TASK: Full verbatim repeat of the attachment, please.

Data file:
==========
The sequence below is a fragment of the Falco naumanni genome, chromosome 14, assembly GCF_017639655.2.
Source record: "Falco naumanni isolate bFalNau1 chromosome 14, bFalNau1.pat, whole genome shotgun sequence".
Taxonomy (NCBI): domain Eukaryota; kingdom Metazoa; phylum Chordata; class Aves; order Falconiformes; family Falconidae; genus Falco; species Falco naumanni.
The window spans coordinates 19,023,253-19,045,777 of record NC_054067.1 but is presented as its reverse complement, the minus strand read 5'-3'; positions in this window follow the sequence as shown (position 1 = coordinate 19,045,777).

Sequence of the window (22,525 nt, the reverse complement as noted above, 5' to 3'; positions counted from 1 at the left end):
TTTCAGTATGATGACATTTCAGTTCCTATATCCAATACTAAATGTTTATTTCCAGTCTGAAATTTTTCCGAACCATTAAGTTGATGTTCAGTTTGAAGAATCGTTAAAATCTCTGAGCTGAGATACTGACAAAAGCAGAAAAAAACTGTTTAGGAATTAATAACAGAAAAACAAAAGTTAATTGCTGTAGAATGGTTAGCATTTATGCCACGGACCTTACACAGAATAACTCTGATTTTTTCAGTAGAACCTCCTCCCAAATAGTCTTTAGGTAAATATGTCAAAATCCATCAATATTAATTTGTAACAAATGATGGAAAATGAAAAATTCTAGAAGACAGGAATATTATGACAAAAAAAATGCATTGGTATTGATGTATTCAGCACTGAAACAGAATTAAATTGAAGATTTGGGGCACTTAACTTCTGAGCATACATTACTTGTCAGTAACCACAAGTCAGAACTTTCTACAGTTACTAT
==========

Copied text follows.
The sequence below is a fragment of the Falco naumanni genome, chromosome 14, assembly GCF_017639655.2.
Source record: "Falco naumanni isolate bFalNau1 chromosome 14, bFalNau1.pat, whole genome shotgun sequence".
Taxonomy (NCBI): domain Eukaryota; kingdom Metazoa; phylum Chordata; class Aves; order Falconiformes; family Falconidae; genus Falco; species Falco naumanni.
The window spans coordinates 19,023,253-19,045,777 of record NC_054067.1 but is presented as its reverse complement, the minus strand read 5'-3'; positions in this window follow the sequence as shown (position 1 = coordinate 19,045,777).

Sequence of the window (22,525 nt, the reverse complement as noted above, 5' to 3'; positions counted from 1 at the left end):
TTTCAGTATGATGACATTTCAGTTCCTATATCCAATACTAAATGTTTATTTCCAGTCTGAAATTTTTCCGAACCATTAAGTTGATGTTCAGTTTGAAGAATCGTTAAAATCTCTGAGCTGAGATACTGACAAAAGCAGAAAAAAACTGTTTAGGAATTAATAACAGAAAAACAAAAGTTAATTGCTGTAGAATGGTTAGCATTTATGCCACGGACCTTACACAGAATAACTCTGATTTTTTCAGTAGAACCTCCTCCCAAATAGTCTTTAGGTAAATATGTCAAAATCCATCAATATTAATTTGTAACAAATGATGGAAAATGAAAAATTCTAGAAGACAGGAATATTATGACAAAAAAAATGCATTGGTATTGATGTATTCAGCACTGAAACAGAATTAAATTGAAGATTTGGGGCACTTAACTTCTGAGCATACATTACTTGTCAGTAACCACAAGTCAGAACTTTCTACAGTTACTAT